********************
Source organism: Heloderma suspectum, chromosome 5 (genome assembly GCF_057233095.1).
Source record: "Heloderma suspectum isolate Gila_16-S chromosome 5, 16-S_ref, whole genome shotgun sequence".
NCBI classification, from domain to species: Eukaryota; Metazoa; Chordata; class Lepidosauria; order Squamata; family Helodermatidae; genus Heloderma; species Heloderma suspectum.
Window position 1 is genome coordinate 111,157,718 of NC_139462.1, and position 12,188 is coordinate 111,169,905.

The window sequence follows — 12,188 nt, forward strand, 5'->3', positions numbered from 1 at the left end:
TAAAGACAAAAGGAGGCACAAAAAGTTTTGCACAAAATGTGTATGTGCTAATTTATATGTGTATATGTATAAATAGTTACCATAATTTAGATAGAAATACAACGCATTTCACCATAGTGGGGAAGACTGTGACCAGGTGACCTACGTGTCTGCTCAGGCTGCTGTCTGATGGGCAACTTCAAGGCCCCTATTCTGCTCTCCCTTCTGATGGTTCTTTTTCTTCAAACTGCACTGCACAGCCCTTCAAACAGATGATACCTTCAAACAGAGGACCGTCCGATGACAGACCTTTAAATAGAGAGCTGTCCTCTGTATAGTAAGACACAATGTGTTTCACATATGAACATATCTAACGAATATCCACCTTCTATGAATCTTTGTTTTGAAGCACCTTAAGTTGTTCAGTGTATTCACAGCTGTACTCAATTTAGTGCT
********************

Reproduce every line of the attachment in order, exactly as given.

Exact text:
Source organism: Heloderma suspectum, chromosome 5 (genome assembly GCF_057233095.1).
Source record: "Heloderma suspectum isolate Gila_16-S chromosome 5, 16-S_ref, whole genome shotgun sequence".
NCBI classification, from domain to species: Eukaryota; Metazoa; Chordata; class Lepidosauria; order Squamata; family Helodermatidae; genus Heloderma; species Heloderma suspectum.
Window position 1 is genome coordinate 111,157,718 of NC_139462.1, and position 12,188 is coordinate 111,169,905.

The window sequence follows — 12,188 nt, forward strand, 5'->3', positions numbered from 1 at the left end:
TAAAGACAAAAGGAGGCACAAAAAGTTTTGCACAAAATGTGTATGTGCTAATTTATATGTGTATATGTATAAATAGTTACCATAATTTAGATAGAAATACAACGCATTTCACCATAGTGGGGAAGACTGTGACCAGGTGACCTACGTGTCTGCTCAGGCTGCTGTCTGATGGGCAACTTCAAGGCCCCTATTCTGCTCTCCCTTCTGATGGTTCTTTTTCTTCAAACTGCACTGCACAGCCCTTCAAACAGATGATACCTTCAAACAGAGGACCGTCCGATGACAGACCTTTAAATAGAGAGCTGTCCTCTGTATAGTAAGACACAATGTGTTTCACATATGAACATATCTAACGAATATCCACCTTCTATGAATCTTTGTTTTGAAGCACCTTAAGTTGTTCAGTGTATTCACAGCTGTACTCAATTTAGTGCT